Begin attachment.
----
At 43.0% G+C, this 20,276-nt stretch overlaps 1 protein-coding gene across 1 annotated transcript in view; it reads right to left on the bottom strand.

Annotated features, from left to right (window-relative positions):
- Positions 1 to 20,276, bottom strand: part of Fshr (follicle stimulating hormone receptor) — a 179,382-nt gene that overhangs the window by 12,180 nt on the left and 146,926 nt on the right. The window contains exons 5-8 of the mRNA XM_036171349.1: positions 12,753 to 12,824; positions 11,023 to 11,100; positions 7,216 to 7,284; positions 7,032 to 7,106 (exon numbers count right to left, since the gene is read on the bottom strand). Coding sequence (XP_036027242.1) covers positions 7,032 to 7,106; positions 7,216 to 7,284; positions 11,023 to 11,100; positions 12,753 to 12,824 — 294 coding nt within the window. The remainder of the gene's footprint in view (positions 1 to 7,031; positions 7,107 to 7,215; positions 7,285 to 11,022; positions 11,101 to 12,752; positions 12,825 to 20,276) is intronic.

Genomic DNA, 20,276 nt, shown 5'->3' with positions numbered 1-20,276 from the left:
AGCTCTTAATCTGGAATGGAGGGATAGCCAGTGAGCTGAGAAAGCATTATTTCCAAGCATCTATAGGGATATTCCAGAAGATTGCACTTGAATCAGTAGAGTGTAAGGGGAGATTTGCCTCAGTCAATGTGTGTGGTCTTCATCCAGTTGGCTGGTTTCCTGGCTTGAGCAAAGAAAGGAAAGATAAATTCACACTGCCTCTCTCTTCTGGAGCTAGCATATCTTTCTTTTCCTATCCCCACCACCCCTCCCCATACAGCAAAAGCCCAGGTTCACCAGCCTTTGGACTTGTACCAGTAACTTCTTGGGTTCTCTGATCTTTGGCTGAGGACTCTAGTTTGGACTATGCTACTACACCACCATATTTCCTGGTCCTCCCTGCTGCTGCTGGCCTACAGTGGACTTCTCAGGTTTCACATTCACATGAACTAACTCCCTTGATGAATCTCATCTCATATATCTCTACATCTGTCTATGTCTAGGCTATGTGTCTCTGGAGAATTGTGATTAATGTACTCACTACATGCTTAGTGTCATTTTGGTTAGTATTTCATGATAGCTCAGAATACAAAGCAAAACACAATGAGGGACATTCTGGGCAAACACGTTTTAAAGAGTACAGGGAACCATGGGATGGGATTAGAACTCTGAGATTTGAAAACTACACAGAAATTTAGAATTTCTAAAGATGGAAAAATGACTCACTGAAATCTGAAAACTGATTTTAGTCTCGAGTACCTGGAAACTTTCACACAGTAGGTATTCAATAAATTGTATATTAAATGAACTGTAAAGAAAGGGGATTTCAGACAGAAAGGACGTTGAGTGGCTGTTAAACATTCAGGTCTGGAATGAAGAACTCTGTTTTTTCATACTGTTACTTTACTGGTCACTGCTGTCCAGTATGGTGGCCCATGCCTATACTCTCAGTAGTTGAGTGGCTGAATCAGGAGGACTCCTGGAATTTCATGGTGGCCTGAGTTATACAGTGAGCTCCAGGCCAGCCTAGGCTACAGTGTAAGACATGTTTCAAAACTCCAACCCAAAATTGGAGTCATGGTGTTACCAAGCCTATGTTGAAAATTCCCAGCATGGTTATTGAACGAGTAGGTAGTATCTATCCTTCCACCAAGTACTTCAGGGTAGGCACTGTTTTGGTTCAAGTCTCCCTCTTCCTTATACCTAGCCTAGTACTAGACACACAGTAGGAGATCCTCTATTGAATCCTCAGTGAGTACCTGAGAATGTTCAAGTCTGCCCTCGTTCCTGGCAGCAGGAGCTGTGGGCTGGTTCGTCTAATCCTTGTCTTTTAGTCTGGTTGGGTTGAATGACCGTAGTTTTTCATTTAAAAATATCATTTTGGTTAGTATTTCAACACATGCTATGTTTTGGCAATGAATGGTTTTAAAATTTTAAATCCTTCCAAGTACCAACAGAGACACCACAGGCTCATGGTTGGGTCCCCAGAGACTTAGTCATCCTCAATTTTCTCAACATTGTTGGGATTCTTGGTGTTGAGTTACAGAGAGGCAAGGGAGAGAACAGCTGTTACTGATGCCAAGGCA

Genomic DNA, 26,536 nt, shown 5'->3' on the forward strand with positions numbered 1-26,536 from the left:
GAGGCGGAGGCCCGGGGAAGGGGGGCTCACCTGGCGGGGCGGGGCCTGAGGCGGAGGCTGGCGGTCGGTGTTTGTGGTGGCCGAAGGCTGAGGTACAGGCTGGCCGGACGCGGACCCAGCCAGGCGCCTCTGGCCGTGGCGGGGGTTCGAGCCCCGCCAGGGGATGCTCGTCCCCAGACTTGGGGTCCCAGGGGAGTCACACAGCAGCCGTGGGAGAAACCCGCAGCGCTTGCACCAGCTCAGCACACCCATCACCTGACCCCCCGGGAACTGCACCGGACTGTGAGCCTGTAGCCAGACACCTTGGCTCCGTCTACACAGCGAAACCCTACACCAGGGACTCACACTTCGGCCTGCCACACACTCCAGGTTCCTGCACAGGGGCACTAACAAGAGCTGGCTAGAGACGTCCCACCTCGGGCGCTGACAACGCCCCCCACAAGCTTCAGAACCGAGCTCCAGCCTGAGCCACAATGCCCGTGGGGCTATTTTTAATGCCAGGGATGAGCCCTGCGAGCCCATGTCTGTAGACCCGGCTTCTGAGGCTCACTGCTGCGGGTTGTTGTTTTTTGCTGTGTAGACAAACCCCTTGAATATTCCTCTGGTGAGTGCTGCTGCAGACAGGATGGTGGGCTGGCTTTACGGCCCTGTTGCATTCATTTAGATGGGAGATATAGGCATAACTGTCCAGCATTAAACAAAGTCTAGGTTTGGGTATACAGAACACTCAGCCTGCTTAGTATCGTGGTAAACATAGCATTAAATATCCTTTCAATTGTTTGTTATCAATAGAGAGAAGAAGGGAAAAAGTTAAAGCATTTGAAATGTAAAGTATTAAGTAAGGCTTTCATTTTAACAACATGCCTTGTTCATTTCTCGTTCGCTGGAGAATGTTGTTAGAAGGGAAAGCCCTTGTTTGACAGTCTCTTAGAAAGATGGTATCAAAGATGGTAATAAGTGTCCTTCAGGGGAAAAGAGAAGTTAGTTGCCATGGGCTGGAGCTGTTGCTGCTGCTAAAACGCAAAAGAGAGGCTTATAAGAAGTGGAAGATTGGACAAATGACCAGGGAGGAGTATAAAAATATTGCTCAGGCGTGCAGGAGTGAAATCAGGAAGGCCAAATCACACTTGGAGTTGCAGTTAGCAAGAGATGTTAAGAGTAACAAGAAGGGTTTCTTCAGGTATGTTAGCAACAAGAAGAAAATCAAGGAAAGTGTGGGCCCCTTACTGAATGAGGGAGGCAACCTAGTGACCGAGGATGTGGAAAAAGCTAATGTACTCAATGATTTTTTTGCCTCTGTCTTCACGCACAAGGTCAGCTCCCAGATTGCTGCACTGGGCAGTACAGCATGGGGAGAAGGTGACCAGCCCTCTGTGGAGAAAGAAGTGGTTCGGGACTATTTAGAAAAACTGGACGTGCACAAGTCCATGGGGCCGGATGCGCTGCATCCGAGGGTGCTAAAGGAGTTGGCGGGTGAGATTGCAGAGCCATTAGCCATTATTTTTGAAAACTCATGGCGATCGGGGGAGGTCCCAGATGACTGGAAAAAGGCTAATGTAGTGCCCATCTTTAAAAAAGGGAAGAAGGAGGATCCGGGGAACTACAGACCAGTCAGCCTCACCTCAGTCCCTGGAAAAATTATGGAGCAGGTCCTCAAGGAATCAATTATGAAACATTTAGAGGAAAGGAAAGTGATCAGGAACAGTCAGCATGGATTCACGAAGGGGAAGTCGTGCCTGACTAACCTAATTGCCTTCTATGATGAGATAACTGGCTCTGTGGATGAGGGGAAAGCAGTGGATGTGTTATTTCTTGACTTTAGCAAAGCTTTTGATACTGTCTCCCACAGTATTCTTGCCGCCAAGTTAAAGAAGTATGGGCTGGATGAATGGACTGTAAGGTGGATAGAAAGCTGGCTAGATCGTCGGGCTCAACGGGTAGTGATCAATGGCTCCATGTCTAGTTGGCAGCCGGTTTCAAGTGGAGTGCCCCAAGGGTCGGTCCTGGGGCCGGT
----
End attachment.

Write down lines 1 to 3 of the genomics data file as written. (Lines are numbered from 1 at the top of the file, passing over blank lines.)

At 43.0% G+C, this 20,276-nt stretch overlaps 1 protein-coding gene across 1 annotated transcript in view; it reads right to left on the bottom strand.

Annotated features, from left to right (window-relative positions):
- Positions 1 to 20,276, bottom strand: part of Fshr (follicle stimulating hormone receptor) — a 179,382-nt gene that overhangs the window by 12,180 nt on the left and 146,926 nt on the right. The window contains exons 5-8 of the mRNA XM_036171349.1: positions 12,753 to 12,824; positions 11,023 to 11,100; positions 7,216 to 7,284; positions 7,032 to 7,106 (exon numbers count right to left, since the gene is read on the bottom strand). Coding sequence (XP_036027242.1) covers positions 7,032 to 7,106; positions 7,216 to 7,284; positions 11,023 to 11,100; positions 12,753 to 12,824 — 294 coding nt within the window. The remainder of the gene's footprint in view (positions 1 to 7,031; positions 7,107 to 7,215; positions 7,285 to 11,022; positions 11,101 to 12,752; positions 12,825 to 20,276) is intronic.